For the first time, more than half of San Diego Unified's elementary schools are identified as high performing by California Department of Education standards, according to test results released today as part of the state's Accountability Progress Report.
The state's Academic Performance Index showed 61 of San Diego Unified's 120 elementary schools now exceeded an 800 score on the index, which measures their students' test results in English language arts and math. An 800 score indicates that students are proficient or advanced in their knowledge of the subjects ("proficient" can be considered a "B" grade, "advanced" an "A," while educators identify a "C" level student as being "basic").
"This is wonderful news for the hard working students, teachers and staff at these elementary schools," said Superintendent Terry Grier. "We've put a particular emphasis on smaller classes, which we know leads to better learning."
Schools with a score above 900 -- with students scoring overall at an advanced level -- total 20 elementary schools.
Including middle and high schools, San Diego Unified has 80 schools at 800 or above, up from 67 in 2007-08, 64 in 2006-07 and 61 in 2005-06. Among middle schools, 10 of 23 were at 800 (43 percent), and five of 34 high schools (15 percent).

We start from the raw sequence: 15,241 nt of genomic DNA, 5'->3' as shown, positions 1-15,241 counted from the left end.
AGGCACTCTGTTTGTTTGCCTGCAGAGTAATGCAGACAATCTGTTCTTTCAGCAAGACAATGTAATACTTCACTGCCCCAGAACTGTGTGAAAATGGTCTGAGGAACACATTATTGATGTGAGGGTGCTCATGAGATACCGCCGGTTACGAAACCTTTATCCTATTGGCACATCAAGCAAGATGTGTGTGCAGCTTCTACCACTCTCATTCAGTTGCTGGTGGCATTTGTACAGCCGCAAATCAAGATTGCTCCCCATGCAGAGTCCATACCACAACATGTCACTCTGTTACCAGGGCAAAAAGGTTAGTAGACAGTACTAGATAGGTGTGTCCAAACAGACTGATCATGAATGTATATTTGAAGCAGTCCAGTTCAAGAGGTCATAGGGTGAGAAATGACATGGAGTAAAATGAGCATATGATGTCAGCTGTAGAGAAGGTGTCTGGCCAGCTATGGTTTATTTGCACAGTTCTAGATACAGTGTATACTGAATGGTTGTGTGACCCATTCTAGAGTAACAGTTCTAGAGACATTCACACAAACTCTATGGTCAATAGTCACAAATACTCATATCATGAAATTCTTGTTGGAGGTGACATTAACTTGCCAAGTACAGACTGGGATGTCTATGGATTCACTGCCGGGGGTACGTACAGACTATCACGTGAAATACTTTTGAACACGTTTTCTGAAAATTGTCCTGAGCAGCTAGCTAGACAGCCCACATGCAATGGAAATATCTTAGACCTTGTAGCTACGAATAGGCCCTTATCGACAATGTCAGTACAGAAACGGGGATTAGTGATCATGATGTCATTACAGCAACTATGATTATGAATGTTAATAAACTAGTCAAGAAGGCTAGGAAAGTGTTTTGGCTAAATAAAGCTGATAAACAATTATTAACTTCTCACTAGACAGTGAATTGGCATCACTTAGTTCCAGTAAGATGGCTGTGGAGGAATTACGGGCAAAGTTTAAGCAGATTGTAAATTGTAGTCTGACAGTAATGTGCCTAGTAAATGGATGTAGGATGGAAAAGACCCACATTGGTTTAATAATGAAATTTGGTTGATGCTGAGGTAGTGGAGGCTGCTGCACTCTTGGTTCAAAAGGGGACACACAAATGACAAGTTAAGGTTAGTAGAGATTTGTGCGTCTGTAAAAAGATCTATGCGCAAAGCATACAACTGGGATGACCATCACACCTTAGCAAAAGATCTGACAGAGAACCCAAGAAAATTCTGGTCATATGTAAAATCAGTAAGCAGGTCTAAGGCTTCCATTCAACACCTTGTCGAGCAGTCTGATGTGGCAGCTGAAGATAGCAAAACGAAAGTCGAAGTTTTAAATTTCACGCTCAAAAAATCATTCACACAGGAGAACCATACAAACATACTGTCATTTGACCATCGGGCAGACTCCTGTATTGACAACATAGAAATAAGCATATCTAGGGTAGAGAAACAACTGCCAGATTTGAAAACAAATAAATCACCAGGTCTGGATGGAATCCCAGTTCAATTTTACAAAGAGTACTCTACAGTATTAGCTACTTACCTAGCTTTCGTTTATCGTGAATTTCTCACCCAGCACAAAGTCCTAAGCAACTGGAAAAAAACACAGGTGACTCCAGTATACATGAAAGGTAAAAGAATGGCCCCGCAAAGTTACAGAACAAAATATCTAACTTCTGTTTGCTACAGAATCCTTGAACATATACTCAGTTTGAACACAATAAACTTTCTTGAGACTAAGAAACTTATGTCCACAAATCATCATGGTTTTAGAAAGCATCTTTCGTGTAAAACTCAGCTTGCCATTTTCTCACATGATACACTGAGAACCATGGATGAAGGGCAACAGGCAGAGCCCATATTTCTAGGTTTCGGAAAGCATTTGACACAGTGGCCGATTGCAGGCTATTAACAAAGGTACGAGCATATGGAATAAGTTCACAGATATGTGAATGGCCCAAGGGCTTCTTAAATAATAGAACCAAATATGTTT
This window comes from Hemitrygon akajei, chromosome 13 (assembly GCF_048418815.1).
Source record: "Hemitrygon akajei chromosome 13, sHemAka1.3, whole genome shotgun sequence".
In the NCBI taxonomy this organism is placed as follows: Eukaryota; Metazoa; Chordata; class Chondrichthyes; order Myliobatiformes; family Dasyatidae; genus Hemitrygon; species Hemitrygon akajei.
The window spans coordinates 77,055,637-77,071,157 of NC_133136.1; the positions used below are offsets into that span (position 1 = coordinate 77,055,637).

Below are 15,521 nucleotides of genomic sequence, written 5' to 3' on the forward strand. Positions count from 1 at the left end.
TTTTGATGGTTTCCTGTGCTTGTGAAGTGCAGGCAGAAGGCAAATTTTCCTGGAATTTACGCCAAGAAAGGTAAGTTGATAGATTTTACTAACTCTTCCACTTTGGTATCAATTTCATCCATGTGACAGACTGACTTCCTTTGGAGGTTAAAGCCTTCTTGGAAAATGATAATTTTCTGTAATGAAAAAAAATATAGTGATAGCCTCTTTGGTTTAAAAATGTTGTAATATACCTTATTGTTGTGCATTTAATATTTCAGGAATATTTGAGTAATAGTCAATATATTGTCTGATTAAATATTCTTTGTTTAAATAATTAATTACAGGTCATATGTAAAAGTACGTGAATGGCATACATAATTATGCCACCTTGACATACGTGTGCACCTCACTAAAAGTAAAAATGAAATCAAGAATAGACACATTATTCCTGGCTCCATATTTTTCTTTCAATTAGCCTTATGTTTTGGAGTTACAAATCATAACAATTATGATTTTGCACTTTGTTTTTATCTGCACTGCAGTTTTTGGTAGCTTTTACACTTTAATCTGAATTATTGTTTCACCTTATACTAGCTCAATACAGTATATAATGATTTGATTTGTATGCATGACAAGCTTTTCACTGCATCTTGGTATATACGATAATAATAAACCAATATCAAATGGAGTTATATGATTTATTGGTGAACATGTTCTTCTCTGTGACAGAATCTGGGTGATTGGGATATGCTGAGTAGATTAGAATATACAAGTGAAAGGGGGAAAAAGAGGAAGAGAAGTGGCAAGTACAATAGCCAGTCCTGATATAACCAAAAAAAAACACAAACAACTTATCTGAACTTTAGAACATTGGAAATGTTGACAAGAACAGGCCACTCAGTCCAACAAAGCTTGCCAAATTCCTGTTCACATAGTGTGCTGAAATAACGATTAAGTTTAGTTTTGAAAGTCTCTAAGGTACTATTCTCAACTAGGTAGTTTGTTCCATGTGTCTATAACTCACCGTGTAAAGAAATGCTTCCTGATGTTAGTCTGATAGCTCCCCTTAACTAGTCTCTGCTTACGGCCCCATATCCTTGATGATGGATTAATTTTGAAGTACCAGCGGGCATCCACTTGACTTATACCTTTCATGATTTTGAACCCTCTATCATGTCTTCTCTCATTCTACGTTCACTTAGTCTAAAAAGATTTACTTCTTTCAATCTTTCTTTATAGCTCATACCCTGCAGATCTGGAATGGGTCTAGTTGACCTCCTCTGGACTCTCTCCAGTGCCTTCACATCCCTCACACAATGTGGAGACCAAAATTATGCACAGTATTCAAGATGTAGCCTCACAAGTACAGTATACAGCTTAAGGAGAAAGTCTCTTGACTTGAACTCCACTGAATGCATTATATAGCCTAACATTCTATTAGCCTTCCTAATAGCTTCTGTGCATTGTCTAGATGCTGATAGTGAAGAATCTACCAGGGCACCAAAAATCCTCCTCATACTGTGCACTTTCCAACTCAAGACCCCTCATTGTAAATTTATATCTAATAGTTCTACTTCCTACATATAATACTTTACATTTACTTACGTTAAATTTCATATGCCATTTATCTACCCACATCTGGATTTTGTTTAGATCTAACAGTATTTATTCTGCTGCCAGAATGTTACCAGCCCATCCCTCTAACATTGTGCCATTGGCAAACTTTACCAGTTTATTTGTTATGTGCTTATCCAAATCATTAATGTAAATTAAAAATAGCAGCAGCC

Statewide, making the 800 grade were 48 percent of elementary schools, 36 percent of middle/junior high schools and 21 percent of high schools.
"These scores certainly show the growing excellence of our elementary and middle schools, but they also show we have a great deal of work to do," said Grier. "Our high schools, for example, range from some of the very best in the state to others that face great challenges."
Despite the gains, San Diego Unified becomes the last large urban school district in California to be placed on Program Improvement under the federal No Child Left Behind Act. Overall, it failed to meet growth targets for English Language Arts for students identified as Hispanic, Economically Disadvantaged and Students with Disabilities.
In addition the district failed to meet growth targets in math for students identified as Hispanic, English Learners and Students with Disabilities.
As a result, the district will be required to submit a plan for improving performance in these areas.
The California Department of Education has posted the results online at: http://www.cde.ca.gov/ta/ac/ar/index.asp